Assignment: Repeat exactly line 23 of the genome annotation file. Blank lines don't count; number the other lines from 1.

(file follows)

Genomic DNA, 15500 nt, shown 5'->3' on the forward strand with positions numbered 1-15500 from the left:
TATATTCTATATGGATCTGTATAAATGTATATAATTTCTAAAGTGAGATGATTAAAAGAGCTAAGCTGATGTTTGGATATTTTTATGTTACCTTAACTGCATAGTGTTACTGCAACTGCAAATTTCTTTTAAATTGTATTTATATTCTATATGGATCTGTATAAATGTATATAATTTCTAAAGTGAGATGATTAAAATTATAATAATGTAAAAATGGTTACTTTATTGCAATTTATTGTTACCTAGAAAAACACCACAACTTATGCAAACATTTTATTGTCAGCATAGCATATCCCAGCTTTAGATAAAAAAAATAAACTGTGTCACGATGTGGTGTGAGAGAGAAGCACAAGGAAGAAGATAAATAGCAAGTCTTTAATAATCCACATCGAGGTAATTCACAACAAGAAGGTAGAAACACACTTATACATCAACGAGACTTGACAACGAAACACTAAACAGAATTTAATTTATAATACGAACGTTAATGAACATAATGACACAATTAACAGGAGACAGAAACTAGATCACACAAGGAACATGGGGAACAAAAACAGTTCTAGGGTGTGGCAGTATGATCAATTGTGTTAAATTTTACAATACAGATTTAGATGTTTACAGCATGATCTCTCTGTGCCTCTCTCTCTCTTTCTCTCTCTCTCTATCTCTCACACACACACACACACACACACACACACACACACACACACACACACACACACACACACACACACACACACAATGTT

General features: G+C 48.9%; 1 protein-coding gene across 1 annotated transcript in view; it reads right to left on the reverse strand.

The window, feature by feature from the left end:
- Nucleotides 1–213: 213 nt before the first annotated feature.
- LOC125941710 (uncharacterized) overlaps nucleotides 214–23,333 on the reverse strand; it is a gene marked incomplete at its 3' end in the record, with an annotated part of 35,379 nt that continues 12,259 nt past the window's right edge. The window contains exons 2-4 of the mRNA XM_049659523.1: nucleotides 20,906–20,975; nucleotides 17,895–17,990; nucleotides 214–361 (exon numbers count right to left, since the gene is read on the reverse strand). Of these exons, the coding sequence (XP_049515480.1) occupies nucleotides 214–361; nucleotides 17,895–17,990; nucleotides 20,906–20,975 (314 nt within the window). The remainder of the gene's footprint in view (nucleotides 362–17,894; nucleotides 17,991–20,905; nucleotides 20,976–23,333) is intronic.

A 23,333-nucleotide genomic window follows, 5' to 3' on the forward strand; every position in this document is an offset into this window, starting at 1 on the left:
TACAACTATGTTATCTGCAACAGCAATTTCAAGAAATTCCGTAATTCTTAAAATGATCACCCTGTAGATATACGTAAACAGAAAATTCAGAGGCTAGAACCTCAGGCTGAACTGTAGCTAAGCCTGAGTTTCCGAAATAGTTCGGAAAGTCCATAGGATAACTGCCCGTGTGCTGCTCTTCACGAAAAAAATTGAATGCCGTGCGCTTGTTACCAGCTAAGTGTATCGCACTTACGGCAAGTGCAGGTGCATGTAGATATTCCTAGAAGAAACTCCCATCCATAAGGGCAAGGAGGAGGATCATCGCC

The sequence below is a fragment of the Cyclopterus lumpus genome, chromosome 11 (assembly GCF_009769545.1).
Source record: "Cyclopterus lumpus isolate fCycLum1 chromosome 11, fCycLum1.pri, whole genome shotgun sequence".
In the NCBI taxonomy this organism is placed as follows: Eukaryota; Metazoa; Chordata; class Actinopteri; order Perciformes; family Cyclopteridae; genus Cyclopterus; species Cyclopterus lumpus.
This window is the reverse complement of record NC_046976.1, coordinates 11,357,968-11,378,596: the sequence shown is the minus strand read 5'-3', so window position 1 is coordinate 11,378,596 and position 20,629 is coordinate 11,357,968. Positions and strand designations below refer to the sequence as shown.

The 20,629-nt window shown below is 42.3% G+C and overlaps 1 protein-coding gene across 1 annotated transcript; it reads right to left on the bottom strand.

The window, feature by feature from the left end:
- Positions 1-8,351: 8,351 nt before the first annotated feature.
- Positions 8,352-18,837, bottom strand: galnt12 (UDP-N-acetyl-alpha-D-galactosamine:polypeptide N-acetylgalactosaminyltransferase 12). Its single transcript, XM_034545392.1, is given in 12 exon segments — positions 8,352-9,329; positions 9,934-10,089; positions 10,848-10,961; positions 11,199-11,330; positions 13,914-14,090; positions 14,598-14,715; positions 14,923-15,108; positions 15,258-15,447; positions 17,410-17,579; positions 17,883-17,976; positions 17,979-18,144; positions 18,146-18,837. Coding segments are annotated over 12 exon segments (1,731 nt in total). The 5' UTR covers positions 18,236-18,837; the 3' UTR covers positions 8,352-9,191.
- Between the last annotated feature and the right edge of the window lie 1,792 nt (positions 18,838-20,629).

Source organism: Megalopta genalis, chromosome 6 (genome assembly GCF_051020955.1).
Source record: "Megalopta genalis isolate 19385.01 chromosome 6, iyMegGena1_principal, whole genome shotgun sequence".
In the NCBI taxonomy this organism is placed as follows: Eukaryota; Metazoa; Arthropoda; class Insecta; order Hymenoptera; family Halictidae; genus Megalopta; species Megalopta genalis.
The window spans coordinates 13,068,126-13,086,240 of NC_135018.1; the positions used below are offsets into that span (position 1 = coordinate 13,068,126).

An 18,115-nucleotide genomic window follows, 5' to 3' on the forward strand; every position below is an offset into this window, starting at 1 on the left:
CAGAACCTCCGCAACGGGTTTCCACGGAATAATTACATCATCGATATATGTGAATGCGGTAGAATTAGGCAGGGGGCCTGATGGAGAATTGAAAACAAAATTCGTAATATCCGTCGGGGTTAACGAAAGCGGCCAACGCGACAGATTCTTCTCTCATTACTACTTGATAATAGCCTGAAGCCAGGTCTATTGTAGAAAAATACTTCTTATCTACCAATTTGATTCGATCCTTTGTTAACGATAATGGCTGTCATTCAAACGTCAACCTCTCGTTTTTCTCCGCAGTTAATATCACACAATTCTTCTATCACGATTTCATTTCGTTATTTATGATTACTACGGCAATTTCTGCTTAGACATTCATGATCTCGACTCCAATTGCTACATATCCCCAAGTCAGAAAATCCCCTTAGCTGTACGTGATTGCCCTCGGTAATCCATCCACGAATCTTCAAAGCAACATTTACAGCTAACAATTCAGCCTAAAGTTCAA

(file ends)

CAGAACCTCCGCAACGGGTTTCCACGGAATAATTACATCATCGATATATGTGAATGCGGTAGAATTAGGCAGGGGGCCTGATGGAGAATTGAAAACAAAATTCGTAATATCCGTCGGGGTTAACGAAAGCGGCCAACGCGACAGATTCTTCTCTCATTACTACTTGATAATAGCCTGAAGCCAGGTCTATTGTAGAAAAATACTTCTTATCTACCAATTTGATTCGATCCTTTGTTAACGATAATGGCTGTCATTCAAACGTCAACCTCTCGTTTTTCTCCGCAGTTAATATCACACAATTCTTCTATCACGATTTCATTTCGTTATTTATGATTACTACGGCAATTTCTGCTTAGACATTCATGATCTCGACTCCAATTGCTACATATCCCCAAGTCAGAAAATCCCCTTAGCTGTACGTGATTGCCCTCGGTAATCCATCCACGAATCTTCAAAGCAACATTTACAGCTAACAATTCAGCCTAAAGTTCAA